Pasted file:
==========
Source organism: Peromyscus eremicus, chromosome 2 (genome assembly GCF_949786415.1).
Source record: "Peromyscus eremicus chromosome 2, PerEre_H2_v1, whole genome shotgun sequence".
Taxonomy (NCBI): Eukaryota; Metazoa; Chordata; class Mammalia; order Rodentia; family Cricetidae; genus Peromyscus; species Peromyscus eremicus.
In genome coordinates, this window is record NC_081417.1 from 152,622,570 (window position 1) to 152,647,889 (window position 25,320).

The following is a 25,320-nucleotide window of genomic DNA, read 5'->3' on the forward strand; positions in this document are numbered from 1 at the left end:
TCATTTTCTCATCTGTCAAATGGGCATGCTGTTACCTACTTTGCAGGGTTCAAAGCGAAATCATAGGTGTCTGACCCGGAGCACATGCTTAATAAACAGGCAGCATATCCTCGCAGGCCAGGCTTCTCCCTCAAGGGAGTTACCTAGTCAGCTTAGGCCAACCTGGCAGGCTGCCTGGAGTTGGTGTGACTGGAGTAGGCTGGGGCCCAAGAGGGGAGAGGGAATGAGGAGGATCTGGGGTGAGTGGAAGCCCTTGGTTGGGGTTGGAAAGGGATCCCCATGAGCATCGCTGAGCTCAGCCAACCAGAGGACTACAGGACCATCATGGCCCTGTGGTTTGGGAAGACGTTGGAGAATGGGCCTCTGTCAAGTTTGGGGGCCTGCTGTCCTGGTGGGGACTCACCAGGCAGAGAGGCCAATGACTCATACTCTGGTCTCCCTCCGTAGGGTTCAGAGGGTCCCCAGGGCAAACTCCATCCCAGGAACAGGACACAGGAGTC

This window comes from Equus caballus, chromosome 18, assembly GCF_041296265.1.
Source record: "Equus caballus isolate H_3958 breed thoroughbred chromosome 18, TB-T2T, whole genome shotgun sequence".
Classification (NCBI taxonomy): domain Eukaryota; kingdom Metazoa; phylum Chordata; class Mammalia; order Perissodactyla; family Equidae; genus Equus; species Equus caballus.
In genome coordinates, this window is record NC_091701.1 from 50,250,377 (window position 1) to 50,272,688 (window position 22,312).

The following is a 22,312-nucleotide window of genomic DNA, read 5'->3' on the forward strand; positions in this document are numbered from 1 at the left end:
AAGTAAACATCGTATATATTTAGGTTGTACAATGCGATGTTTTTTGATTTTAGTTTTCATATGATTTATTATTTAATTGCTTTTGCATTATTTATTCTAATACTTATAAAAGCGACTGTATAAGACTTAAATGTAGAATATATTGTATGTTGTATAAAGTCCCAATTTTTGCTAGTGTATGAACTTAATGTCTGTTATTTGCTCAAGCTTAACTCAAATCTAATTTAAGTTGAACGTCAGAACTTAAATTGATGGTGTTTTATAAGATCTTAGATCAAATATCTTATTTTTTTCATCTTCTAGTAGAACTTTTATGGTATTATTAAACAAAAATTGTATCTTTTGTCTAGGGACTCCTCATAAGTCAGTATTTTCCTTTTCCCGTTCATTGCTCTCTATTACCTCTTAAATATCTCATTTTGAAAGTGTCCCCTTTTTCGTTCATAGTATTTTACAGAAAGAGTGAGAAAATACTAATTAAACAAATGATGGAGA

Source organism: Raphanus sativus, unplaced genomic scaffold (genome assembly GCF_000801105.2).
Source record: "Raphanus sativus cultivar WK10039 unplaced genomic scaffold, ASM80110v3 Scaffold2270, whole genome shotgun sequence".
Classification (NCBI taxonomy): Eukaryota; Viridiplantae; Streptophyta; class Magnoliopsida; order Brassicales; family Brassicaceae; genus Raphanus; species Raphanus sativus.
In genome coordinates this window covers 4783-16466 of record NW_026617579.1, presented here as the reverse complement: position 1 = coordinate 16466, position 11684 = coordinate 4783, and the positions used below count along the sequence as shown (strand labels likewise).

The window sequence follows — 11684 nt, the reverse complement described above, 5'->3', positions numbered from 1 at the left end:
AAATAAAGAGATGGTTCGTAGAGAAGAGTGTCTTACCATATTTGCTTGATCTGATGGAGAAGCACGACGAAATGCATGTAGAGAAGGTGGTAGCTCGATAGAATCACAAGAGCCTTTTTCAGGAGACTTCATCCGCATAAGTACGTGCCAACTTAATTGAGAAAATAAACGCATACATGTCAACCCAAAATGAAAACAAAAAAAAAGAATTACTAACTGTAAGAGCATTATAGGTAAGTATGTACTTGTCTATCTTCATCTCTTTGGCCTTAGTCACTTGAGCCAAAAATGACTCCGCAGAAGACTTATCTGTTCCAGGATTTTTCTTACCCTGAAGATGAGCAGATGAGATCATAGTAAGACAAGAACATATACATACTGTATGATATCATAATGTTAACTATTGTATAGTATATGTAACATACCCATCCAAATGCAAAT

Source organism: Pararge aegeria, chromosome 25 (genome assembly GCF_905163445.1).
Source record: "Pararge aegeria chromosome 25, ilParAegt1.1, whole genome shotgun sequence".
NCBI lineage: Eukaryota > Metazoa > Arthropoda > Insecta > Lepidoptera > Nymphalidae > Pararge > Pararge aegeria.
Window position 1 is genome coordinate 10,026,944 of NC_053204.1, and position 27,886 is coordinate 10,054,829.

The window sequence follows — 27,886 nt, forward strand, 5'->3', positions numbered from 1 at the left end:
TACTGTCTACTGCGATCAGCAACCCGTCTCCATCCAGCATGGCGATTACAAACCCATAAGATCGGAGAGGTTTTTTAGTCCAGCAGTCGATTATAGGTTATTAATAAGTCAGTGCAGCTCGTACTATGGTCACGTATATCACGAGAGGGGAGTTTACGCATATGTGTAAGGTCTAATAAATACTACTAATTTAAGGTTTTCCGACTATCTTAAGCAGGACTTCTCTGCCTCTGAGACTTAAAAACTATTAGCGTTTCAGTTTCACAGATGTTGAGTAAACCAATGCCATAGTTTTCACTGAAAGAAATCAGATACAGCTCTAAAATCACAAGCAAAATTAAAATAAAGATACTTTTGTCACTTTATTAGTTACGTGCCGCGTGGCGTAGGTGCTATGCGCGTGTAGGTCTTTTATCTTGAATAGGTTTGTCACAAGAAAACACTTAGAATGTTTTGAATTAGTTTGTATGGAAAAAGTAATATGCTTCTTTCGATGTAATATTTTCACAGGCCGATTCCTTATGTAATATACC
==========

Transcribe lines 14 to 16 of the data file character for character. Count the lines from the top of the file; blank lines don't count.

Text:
Source record: "Raphanus sativus cultivar WK10039 unplaced genomic scaffold, ASM80110v3 Scaffold2270, whole genome shotgun sequence".
Classification (NCBI taxonomy): Eukaryota; Viridiplantae; Streptophyta; class Magnoliopsida; order Brassicales; family Brassicaceae; genus Raphanus; species Raphanus sativus.
In genome coordinates this window covers 4783-16466 of record NW_026617579.1, presented here as the reverse complement: position 1 = coordinate 16466, position 11684 = coordinate 4783, and the positions used below count along the sequence as shown (strand labels likewise).